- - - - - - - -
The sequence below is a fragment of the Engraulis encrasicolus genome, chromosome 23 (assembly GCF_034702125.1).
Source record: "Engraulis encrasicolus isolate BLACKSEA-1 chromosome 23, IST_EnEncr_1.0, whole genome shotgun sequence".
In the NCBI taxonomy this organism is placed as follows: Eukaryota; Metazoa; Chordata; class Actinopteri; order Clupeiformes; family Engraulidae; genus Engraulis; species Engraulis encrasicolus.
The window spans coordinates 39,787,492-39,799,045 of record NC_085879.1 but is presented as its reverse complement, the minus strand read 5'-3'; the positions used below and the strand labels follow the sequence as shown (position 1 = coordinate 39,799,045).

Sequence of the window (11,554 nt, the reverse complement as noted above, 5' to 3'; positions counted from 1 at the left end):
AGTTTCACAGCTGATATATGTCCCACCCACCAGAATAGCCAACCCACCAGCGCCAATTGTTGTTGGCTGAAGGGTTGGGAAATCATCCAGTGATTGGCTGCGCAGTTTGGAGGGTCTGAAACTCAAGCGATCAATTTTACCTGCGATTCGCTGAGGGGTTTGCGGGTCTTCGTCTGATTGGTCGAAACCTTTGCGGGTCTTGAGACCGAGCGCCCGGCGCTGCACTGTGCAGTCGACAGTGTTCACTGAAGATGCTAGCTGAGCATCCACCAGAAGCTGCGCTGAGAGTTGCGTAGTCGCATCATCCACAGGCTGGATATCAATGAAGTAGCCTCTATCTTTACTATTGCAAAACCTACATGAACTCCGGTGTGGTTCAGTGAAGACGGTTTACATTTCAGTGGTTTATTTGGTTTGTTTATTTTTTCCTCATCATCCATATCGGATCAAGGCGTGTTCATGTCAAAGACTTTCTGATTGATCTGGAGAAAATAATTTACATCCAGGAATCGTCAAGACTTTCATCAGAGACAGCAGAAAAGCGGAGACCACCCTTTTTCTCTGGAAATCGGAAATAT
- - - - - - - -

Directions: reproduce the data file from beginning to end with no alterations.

The sequence below is a fragment of the Engraulis encrasicolus genome, chromosome 23 (assembly GCF_034702125.1).
Source record: "Engraulis encrasicolus isolate BLACKSEA-1 chromosome 23, IST_EnEncr_1.0, whole genome shotgun sequence".
In the NCBI taxonomy this organism is placed as follows: Eukaryota; Metazoa; Chordata; class Actinopteri; order Clupeiformes; family Engraulidae; genus Engraulis; species Engraulis encrasicolus.
The window spans coordinates 39,787,492-39,799,045 of record NC_085879.1 but is presented as its reverse complement, the minus strand read 5'-3'; the positions used below and the strand labels follow the sequence as shown (position 1 = coordinate 39,799,045).

Sequence of the window (11,554 nt, the reverse complement as noted above, 5' to 3'; positions counted from 1 at the left end):
AGTTTCACAGCTGATATATGTCCCACCCACCAGAATAGCCAACCCACCAGCGCCAATTGTTGTTGGCTGAAGGGTTGGGAAATCATCCAGTGATTGGCTGCGCAGTTTGGAGGGTCTGAAACTCAAGCGATCAATTTTACCTGCGATTCGCTGAGGGGTTTGCGGGTCTTCGTCTGATTGGTCGAAACCTTTGCGGGTCTTGAGACCGAGCGCCCGGCGCTGCACTGTGCAGTCGACAGTGTTCACTGAAGATGCTAGCTGAGCATCCACCAGAAGCTGCGCTGAGAGTTGCGTAGTCGCATCATCCACAGGCTGGATATCAATGAAGTAGCCTCTATCTTTACTATTGCAAAACCTACATGAACTCCGGTGTGGTTCAGTGAAGACGGTTTACATTTCAGTGGTTTATTTGGTTTGTTTATTTTTTCCTCATCATCCATATCGGATCAAGGCGTGTTCATGTCAAAGACTTTCTGATTGATCTGGAGAAAATAATTTACATCCAGGAATCGTCAAGACTTTCATCAGAGACAGCAGAAAAGCGGAGACCACCCTTTTTCTCTGGAAATCGGAAATAT